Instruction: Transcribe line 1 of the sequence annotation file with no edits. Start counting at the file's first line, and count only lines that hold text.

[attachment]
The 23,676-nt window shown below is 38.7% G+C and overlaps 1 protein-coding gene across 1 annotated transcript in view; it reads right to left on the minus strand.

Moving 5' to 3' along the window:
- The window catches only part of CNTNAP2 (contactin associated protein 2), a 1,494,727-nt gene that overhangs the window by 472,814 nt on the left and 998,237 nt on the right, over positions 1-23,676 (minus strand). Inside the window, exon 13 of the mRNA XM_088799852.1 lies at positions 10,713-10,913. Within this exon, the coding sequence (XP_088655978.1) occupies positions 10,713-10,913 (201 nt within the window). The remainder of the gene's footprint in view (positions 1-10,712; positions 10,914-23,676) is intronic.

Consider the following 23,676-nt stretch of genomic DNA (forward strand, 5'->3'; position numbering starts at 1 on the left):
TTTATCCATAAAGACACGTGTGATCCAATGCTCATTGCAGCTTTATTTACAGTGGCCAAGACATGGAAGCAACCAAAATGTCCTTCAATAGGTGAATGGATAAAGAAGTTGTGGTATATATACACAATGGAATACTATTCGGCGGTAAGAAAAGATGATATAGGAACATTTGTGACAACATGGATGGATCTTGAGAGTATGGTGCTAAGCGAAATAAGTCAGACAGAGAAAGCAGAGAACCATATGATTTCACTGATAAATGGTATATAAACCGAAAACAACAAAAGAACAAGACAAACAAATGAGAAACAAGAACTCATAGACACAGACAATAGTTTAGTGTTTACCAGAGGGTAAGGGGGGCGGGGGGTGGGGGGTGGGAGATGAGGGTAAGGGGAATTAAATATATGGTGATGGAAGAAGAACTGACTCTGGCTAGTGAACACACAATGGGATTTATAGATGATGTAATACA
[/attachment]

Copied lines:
The 23,676-nt window shown below is 38.7% G+C and overlaps 1 protein-coding gene across 1 annotated transcript in view; it reads right to left on the minus strand.